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   / Learn Me About JD 5E Series #27  
Everyone should know that there are 2 different frames on the 5E tractors. The 5075 and below are shorter and the 5090 and up are longer. The 5090/5100E are the same as the 5100M. I know my tractor was made in Augusta and I believe the lower numbers are made in India, I think.
Both machines components are made in India, and they are both assembled in Grovetown, GA which Grovetown is just part of the greater Augusta area.
 
   / Learn Me About JD 5E Series #28  
Seems everyone is always comparing the differences between the E and the M in the Deere 5 series which is for the most part weight, most of which comes from a heavier rear end in the M. I have a 5115m with a 540R loader , very well built heavy duty tractor that I’ve been happy with. I don’t see many comparisons between the 3cyl and 4cyl in the 5E series.
Last fall I was in the market for a OOS 4wd loader tractor in the 70-80 hp range . I was looking for a late model very low houred 5075E . Spent a lot of time searching tractor house/ marketbook and expanded my search to include 5085E/5090E . I noticed a lot of upgrades that came with the jump from 5075E to the 5085/5090E for not much more money on the low houred used market.
Upgrades I found that came standard with the jump from 3cyl to 4cyl 5E’s; much bigger 4.5L intercooled engine vs 2.9L non intercooled in the 5075E, Much heavier front axle (basically same front axle as my 5115m) , two sets of SCV’ s standard (only one set standard on 5075E) , about 25% more hydraulic flow standard, 12x12 power reverser wet clutch transmission standard, bigger front and rear tires standard, larger fuel capacity standard, longer wheelbase with the 4cyl yet a foot tighter turning radius than the 3cyl, heavier capacity drawbar standard and higher output alternator standard.
All these upgrades along with 10 more Hp for very little difference in price and I started to concentrate on finding a 5085/5090E . Ended up finding a 2018 5085E with 540m loader and 73” HD bucket, only 14 hrs on it. For my needs it was the right choice.
 

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   / Learn Me About JD 5E Series #29  
Mo1 seems to have a better grasp on what a 5E is than most on the internet. First "E" doesn't stand for "economy" in the JD lineup of tractors. Nowhere has JD (I'm not talking about some stupid JD salesman working at any given dealership who's subscribed to the "E for economy" narrative found on internets) ever made the claim that they put an E in their models name to stand for economy. This was invented by people on forums like this speaking on the internet claiming E for economy. With that said we do understand that the E series in the JD lineup signifies more of their base/entry level models that give you fewer frills for fewer dollars. Hey maybe E stands for entry level machine.?.?.? Or maybe E just precedes M, which precedes R, like D precedes E, and the older D models were more entry level than the E's. Or maybe E does stand for economy, and M stands for middle tractor, and R for rich people tractor.?.?

But really the 5E doesn't need to be viewed as an entry level machine compared to an M or R. These are different class machines. The 5E gives you most of the niceties and comforts to get the job done minus fender mounted 3PH controls and maybe a buddy seat or something. Probably no cab suspension, and the rearview camera mirror, HUD, and heated/vented/massaging seats found in your C8 Corvette are missing, but you get heat, A/C, radio, etc, and in 23 they allow for a premium cab option.

Deere's trim level letters are noted by Deere to be that the earlier the letter in the alphabet, the simpler the tractor, and the later the letter in the alphabet, the more deluxe. "E" comes before "M" so an "E" tractor in the same series is going to be more basic than the "M" model. There is really no great comparator to the 3 cylinder 5E anywhere else in Deere's lineup. The 3 cylinder 5E uses a noticeably shorter wheelbase than the 4 cylinder 5E but is also a full-sized machine with only geared transmissions and a planetary MFWD unlike the 4 series compacts. The 4 cylinder 5E would be much better comparator to the 5M as they are basically the same size and with the exception of the 5075M (which uses the same engine as the 5075E), use the same engine.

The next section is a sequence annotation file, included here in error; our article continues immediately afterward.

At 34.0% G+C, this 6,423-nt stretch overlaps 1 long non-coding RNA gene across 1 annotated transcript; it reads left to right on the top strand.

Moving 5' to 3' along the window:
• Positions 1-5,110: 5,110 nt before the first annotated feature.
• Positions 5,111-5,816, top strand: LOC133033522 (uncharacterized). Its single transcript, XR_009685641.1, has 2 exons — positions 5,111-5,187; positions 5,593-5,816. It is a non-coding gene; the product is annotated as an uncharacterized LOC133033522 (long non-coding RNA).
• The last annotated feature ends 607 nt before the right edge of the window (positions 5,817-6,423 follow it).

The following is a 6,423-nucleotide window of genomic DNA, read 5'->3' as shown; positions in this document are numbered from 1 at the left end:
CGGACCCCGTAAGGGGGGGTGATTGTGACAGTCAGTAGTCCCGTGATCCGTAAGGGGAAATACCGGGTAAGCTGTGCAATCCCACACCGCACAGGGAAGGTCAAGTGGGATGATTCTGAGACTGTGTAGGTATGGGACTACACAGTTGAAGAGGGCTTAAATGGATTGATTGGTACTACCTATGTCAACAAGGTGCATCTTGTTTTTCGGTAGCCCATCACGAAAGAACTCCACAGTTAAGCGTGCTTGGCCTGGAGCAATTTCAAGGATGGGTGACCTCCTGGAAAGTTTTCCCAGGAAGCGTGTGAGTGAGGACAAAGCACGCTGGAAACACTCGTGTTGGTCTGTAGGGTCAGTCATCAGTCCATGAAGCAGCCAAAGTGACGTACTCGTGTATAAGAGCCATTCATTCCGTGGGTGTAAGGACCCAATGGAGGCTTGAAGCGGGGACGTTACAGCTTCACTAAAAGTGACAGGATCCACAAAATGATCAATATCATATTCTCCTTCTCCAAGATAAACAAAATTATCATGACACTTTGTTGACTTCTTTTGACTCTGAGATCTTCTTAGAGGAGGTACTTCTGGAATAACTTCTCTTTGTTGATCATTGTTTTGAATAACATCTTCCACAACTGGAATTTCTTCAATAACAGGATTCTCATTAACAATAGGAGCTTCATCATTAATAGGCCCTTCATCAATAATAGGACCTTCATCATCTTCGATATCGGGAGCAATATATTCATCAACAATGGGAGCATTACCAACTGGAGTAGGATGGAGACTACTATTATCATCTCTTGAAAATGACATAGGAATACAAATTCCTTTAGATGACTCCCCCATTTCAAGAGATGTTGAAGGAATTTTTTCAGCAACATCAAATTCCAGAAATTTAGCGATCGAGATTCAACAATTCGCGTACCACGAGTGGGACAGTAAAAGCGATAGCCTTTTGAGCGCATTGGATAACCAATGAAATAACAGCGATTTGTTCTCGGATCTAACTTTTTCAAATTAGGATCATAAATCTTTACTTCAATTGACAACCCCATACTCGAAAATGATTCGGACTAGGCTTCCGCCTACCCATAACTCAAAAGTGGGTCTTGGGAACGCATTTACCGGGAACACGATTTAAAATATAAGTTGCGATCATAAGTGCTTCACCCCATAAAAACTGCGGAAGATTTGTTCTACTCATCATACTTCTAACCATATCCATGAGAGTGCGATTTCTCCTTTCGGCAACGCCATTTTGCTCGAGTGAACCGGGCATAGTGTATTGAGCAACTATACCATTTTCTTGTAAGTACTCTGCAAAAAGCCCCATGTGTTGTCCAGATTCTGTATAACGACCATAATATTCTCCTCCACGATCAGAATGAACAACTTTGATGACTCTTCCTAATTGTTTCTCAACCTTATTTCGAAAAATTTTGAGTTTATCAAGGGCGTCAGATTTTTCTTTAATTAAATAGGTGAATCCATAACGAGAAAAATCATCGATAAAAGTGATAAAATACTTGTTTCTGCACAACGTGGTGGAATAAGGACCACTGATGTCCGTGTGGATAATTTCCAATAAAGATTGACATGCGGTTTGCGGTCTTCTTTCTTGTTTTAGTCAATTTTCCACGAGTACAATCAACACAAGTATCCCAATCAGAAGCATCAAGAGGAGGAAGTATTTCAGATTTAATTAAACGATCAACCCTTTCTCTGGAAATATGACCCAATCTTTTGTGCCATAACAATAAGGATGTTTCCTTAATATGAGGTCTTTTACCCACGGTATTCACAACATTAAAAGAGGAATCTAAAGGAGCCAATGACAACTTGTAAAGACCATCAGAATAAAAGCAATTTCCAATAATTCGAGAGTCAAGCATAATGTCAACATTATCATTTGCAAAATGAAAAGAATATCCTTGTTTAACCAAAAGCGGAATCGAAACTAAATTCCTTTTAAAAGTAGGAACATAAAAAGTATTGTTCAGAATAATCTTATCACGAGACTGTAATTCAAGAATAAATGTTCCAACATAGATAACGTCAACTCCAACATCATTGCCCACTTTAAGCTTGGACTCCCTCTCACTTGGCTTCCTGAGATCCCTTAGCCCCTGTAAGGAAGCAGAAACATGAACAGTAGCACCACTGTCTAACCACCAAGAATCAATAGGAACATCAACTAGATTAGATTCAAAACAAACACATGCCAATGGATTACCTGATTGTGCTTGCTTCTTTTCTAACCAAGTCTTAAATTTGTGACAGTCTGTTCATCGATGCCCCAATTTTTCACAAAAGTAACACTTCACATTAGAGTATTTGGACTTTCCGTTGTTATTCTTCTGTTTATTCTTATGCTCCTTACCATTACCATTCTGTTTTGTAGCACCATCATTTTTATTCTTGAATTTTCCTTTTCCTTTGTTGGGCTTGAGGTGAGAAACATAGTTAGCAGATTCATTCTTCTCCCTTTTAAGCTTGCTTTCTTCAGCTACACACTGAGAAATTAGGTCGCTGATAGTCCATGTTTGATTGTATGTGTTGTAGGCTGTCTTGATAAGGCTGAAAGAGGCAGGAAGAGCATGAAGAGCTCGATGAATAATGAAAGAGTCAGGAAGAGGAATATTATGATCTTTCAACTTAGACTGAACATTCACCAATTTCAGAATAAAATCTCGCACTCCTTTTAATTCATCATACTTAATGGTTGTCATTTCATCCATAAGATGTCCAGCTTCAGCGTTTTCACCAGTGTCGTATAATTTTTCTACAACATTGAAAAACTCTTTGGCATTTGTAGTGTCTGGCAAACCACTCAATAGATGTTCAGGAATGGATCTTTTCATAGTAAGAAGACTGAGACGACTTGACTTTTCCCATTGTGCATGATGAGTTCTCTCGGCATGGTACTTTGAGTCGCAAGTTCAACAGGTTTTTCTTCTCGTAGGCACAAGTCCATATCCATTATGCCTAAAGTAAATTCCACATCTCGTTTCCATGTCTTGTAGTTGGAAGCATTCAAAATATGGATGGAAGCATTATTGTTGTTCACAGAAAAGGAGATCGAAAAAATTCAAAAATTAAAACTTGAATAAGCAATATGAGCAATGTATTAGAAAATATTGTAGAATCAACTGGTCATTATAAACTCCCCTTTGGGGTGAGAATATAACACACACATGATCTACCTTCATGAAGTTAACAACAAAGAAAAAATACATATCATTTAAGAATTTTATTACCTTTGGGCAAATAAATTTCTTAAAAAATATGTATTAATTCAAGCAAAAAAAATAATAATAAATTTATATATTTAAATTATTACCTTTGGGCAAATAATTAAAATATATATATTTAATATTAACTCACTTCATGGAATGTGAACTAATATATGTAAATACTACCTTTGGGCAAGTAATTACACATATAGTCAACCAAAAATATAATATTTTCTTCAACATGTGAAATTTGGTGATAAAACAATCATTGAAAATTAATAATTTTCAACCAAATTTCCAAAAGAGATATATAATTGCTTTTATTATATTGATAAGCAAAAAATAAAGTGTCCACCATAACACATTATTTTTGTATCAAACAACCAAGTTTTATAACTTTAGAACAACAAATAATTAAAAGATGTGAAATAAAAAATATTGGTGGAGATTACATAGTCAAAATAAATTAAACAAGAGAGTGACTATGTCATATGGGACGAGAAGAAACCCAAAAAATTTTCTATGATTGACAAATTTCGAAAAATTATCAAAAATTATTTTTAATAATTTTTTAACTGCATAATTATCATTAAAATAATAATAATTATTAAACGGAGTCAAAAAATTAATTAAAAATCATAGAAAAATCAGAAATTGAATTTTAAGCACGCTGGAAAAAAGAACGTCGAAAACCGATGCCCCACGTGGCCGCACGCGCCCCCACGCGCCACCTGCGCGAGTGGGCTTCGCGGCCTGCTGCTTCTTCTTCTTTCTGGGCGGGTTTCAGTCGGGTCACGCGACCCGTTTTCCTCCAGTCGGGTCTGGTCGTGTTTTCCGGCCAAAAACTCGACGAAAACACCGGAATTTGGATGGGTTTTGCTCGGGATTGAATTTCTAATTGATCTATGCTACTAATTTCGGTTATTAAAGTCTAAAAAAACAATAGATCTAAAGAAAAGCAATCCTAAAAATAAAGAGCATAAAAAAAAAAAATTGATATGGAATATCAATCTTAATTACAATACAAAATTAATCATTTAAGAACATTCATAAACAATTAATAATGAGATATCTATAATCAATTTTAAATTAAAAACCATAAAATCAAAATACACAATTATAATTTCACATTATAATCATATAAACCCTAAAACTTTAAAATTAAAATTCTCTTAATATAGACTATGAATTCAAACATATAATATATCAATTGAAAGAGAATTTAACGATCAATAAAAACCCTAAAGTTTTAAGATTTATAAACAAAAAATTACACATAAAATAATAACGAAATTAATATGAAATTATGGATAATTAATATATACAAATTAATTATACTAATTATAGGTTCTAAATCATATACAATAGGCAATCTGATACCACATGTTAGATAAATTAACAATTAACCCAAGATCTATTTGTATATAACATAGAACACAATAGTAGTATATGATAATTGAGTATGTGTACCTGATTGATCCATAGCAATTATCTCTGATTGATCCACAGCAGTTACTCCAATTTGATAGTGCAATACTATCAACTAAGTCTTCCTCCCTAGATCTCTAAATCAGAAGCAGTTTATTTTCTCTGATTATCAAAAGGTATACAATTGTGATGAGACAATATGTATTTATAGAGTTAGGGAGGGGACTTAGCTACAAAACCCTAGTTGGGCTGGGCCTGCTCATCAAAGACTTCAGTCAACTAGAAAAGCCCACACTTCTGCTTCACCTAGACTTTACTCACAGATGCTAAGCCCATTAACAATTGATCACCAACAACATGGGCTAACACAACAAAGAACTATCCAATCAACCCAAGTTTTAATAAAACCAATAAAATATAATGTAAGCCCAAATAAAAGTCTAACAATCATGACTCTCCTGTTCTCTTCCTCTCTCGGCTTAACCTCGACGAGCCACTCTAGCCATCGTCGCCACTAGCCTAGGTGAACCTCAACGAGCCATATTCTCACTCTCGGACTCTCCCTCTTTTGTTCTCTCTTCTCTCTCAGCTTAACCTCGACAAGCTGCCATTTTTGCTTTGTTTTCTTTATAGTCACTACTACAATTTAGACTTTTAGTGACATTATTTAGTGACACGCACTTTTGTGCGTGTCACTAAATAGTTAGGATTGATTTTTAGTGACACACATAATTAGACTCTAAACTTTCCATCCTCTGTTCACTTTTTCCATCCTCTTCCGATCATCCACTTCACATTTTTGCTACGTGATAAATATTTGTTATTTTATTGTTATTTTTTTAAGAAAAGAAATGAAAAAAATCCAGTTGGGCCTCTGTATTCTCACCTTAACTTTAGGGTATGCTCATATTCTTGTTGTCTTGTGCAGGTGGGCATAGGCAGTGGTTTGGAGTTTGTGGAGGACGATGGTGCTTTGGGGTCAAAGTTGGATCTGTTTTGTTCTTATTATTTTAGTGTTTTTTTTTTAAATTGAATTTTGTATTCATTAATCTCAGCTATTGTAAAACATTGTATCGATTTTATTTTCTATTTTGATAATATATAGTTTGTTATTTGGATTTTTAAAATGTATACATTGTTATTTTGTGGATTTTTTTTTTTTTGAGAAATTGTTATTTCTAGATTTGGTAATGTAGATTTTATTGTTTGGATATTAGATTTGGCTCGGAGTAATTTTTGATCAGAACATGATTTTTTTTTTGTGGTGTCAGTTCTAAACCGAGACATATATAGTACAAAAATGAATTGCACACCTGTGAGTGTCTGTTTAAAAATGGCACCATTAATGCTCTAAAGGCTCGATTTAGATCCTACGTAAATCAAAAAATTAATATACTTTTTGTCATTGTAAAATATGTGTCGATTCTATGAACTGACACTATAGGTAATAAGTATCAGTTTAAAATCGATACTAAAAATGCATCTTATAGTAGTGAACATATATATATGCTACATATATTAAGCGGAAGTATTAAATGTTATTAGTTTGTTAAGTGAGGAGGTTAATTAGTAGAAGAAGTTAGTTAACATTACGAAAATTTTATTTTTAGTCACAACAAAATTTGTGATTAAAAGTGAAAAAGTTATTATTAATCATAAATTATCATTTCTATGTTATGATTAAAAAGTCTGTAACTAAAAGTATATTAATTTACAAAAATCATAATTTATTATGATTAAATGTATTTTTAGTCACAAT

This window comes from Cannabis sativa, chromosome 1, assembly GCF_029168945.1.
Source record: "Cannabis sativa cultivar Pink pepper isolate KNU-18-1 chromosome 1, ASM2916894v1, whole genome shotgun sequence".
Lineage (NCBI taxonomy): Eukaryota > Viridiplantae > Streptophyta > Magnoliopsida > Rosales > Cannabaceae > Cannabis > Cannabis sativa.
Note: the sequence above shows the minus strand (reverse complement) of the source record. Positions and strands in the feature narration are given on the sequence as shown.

The cabbed 5Es have all offered buddy seats since MY18 if I remember correctly.

The 5Ds were based on a different chassis and used a different transmission than any 5E did. They were basically just the 2WD 5105 and 5205 with the "new" naming scheme. They were an India-market tractor that Deere decided to briefly bring here.


Seems everyone is always comparing the differences between the E and the M in the Deere 5 series which is for the most part weight, most of which comes from a heavier rear end in the M. I have a 5115m with a 540R loader , very well built heavy duty tractor that I’ve been happy with. I don’t see many comparisons between the 3cyl and 4cyl in the 5E series.
Last fall I was in the market for a OOS 4wd loader tractor in the 70-80 hp range . I was looking for a late model very low houred 5075E . Spent a lot of time searching tractor house/ marketbook and expanded my search to include 5085E/5090E . I noticed a lot of upgrades that came with the jump from 5075E to the 5085/5090E for not much more money on the low houred used market.
Upgrades I found that came standard with the jump from 3cyl to 4cyl 5E’s; much bigger 4.5L intercooled engine vs 2.9L non intercooled in the 5075E, Much heavier front axle (basically same front axle as my 5115m) , two sets of SCV’ s standard (only one set standard on 5075E) , about 25% more hydraulic flow standard, 12x12 power reverser wet clutch transmission standard, bigger front and rear tires standard, larger fuel capacity standard, longer wheelbase with the 4cyl yet a foot tighter turning radius than the 3cyl, heavier capacity drawbar standard and higher output alternator standard.
All these upgrades along with 10 more Hp for very little difference in price and I started to concentrate on finding a 5085/5090E . Ended up finding a 2018 5085E with 540m loader and 73” HD bucket, only 14 hrs on it. For my needs it was the right choice.

For some reason people compare the 5M to the 3 cylinder 5E, which makes little sense as the 3 cylinder 5E is made on a noticeably smaller chassis. I suspect it comes from the 5075M, which is the 5075E's 3029H turbocharged and aftercooled engine in the 5M chassis in order to give Deere an option in that chassis size but not require DEF. The 4 cylinder 5E has the same wheelbase as the 5M and is really a better comparator for all other purposes.

All of the common-rail engines Deere makes are turbocharged and at least aftercooled, including the 2.9. I believe the larger sequential turbocharged units are also intercooled, but those are in far larger tractors than a 5 series, which are all single turbocharger. Deere quit making non-aftercooled turbocharged diesels when they quit making mechanically-injected engines.

The 75 HP units from all makers regardless of chassis size are really popular since they are the largest ones that don't require DEF. It seems that based on what I see on dealer lots and showing up as lease returns that DEF made anything larger than 75 HP but under about 100-110 HP pretty unappealing. The 85 and 90 HP machines are the smallest ones that require DEF and most who would have gotten one either went with a 75 HP machine or got a machine that was noticeably larger (usually 120+ HP) if they needed more than 75 HP and knew they'd have to muck with DEF. I suspect this is why the 5085E/5090E are not that much more on the used market than a 5075E and why few discuss a 3 cylinder vs. 4 cylinder 5E. Around here, the jump is from a 5075E to a 6120M or 6130M for the most part.

The current MY2023 3 cylinder 5Es are available with optional tires the same size as the 4 cylinder 5Es, although putting the 11.2-24 or 12.4-24 fronts on really widens up the turning radius compared to the 9.5-24s as the steering stops have to be set pretty far out to prevent rubbing against the side cowling. If you need a really maneuverable 3 cylinder 5E, the 2WD units will turn a whole lot tighter than any MFWD 5E (either 3 or 4 cylinder) and use the same front axle as the 2WD 5Ms.